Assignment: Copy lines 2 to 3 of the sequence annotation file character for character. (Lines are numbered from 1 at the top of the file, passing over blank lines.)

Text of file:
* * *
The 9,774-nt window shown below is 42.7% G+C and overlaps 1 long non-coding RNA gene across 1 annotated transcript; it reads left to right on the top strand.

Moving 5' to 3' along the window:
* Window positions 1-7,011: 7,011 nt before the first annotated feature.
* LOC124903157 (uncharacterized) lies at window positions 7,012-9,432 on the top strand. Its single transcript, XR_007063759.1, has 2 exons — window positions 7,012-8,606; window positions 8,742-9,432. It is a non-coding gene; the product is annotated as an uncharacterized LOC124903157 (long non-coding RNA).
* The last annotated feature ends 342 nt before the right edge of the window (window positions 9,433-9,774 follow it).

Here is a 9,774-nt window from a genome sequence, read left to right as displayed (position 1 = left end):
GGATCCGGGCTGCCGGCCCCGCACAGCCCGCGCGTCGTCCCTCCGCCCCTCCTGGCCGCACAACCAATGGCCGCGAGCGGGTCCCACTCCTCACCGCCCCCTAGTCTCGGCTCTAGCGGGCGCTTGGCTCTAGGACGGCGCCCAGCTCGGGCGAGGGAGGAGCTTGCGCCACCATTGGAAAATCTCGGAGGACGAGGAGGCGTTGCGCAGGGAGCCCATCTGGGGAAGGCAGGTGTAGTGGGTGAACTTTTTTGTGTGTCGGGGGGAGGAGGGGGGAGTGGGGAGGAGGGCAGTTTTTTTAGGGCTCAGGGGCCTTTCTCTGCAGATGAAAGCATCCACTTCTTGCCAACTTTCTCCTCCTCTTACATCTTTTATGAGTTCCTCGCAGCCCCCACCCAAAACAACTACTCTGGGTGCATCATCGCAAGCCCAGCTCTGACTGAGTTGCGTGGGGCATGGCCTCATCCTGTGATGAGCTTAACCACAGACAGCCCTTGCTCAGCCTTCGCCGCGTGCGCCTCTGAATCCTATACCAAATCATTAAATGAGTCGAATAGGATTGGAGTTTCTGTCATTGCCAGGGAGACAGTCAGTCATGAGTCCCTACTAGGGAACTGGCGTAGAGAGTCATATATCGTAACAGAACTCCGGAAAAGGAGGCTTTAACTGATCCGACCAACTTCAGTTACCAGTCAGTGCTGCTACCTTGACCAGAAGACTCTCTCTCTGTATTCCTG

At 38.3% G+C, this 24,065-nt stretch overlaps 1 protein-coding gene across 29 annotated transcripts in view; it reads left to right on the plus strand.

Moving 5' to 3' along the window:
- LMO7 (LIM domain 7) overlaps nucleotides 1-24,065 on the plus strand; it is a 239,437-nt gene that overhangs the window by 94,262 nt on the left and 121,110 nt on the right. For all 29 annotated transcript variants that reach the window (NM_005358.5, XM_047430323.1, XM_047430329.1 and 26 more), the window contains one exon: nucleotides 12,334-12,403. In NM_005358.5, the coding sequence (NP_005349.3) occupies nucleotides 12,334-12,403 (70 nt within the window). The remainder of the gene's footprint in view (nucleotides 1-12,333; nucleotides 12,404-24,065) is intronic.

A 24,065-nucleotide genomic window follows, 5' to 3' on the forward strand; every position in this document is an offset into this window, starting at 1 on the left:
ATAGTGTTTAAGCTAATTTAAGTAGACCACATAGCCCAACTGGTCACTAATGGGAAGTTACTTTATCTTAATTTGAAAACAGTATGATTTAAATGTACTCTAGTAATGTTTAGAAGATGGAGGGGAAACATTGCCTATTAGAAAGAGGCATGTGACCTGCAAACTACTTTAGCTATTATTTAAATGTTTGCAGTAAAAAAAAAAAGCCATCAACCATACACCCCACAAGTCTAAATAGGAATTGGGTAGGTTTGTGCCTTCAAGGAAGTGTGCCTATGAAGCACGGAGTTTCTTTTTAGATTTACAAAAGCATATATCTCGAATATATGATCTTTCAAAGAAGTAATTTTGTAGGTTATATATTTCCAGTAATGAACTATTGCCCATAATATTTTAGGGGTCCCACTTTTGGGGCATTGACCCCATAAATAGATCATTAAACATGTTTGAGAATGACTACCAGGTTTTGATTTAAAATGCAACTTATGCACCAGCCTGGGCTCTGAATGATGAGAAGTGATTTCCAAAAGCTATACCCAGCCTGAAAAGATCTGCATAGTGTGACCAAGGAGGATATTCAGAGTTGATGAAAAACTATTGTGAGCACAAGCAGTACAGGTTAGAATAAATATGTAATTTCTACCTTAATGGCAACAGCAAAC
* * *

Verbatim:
Moving 5' to 3' along the window:
* Window positions 1-7,011: 7,011 nt before the first annotated feature.